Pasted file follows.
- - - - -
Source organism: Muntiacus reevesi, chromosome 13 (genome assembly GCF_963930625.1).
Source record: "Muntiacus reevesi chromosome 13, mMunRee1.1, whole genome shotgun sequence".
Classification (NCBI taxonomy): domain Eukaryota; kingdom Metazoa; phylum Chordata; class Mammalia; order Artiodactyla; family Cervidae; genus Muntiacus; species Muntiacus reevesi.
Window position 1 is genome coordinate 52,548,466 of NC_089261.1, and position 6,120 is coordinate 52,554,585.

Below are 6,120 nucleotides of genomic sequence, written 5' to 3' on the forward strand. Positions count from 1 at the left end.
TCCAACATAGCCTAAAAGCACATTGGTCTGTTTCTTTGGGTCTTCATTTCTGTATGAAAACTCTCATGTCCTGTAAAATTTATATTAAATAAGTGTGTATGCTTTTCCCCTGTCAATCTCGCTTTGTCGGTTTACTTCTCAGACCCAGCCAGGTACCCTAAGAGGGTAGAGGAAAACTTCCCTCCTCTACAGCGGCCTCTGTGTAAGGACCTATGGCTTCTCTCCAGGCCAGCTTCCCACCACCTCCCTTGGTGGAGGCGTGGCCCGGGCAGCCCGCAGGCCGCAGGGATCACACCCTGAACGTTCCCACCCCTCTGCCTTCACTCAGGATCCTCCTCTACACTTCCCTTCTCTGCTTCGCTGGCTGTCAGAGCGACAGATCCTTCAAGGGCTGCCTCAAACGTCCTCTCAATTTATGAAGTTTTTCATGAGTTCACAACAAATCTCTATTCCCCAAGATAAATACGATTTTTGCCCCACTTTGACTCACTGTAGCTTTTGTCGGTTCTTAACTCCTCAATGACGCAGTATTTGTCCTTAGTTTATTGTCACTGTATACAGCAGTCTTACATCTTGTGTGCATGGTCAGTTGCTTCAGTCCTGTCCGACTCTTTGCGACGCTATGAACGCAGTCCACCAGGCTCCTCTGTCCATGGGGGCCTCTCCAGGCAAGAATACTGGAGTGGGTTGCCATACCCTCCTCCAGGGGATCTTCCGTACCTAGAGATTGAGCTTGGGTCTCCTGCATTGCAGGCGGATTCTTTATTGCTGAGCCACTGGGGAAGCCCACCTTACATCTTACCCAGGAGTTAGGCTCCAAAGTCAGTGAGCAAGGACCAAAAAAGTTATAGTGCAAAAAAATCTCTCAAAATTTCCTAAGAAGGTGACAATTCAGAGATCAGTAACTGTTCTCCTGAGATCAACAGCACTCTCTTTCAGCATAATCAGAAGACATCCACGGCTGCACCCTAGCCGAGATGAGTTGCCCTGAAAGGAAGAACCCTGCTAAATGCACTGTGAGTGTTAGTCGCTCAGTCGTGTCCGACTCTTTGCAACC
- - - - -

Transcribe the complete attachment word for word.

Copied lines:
Source organism: Muntiacus reevesi, chromosome 13 (genome assembly GCF_963930625.1).
Source record: "Muntiacus reevesi chromosome 13, mMunRee1.1, whole genome shotgun sequence".
Classification (NCBI taxonomy): domain Eukaryota; kingdom Metazoa; phylum Chordata; class Mammalia; order Artiodactyla; family Cervidae; genus Muntiacus; species Muntiacus reevesi.
Window position 1 is genome coordinate 52,548,466 of NC_089261.1, and position 6,120 is coordinate 52,554,585.

Below are 6,120 nucleotides of genomic sequence, written 5' to 3' on the forward strand. Positions count from 1 at the left end.
TCCAACATAGCCTAAAAGCACATTGGTCTGTTTCTTTGGGTCTTCATTTCTGTATGAAAACTCTCATGTCCTGTAAAATTTATATTAAATAAGTGTGTATGCTTTTCCCCTGTCAATCTCGCTTTGTCGGTTTACTTCTCAGACCCAGCCAGGTACCCTAAGAGGGTAGAGGAAAACTTCCCTCCTCTACAGCGGCCTCTGTGTAAGGACCTATGGCTTCTCTCCAGGCCAGCTTCCCACCACCTCCCTTGGTGGAGGCGTGGCCCGGGCAGCCCGCAGGCCGCAGGGATCACACCCTGAACGTTCCCACCCCTCTGCCTTCACTCAGGATCCTCCTCTACACTTCCCTTCTCTGCTTCGCTGGCTGTCAGAGCGACAGATCCTTCAAGGGCTGCCTCAAACGTCCTCTCAATTTATGAAGTTTTTCATGAGTTCACAACAAATCTCTATTCCCCAAGATAAATACGATTTTTGCCCCACTTTGACTCACTGTAGCTTTTGTCGGTTCTTAACTCCTCAATGACGCAGTATTTGTCCTTAGTTTATTGTCACTGTATACAGCAGTCTTACATCTTGTGTGCATGGTCAGTTGCTTCAGTCCTGTCCGACTCTTTGCGACGCTATGAACGCAGTCCACCAGGCTCCTCTGTCCATGGGGGCCTCTCCAGGCAAGAATACTGGAGTGGGTTGCCATACCCTCCTCCAGGGGATCTTCCGTACCTAGAGATTGAGCTTGGGTCTCCTGCATTGCAGGCGGATTCTTTATTGCTGAGCCACTGGGGAAGCCCACCTTACATCTTACCCAGGAGTTAGGCTCCAAAGTCAGTGAGCAAGGACCAAAAAAGTTATAGTGCAAAAAAATCTCTCAAAATTTCCTAAGAAGGTGACAATTCAGAGATCAGTAACTGTTCTCCTGAGATCAACAGCACTCTCTTTCAGCATAATCAGAAGACATCCACGGCTGCACCCTAGCCGAGATGAGTTGCCCTGAAAGGAAGAACCCTGCTAAATGCACTGTGAGTGTTAGTCGCTCAGTCGTGTCCGACTCTTTGCAACC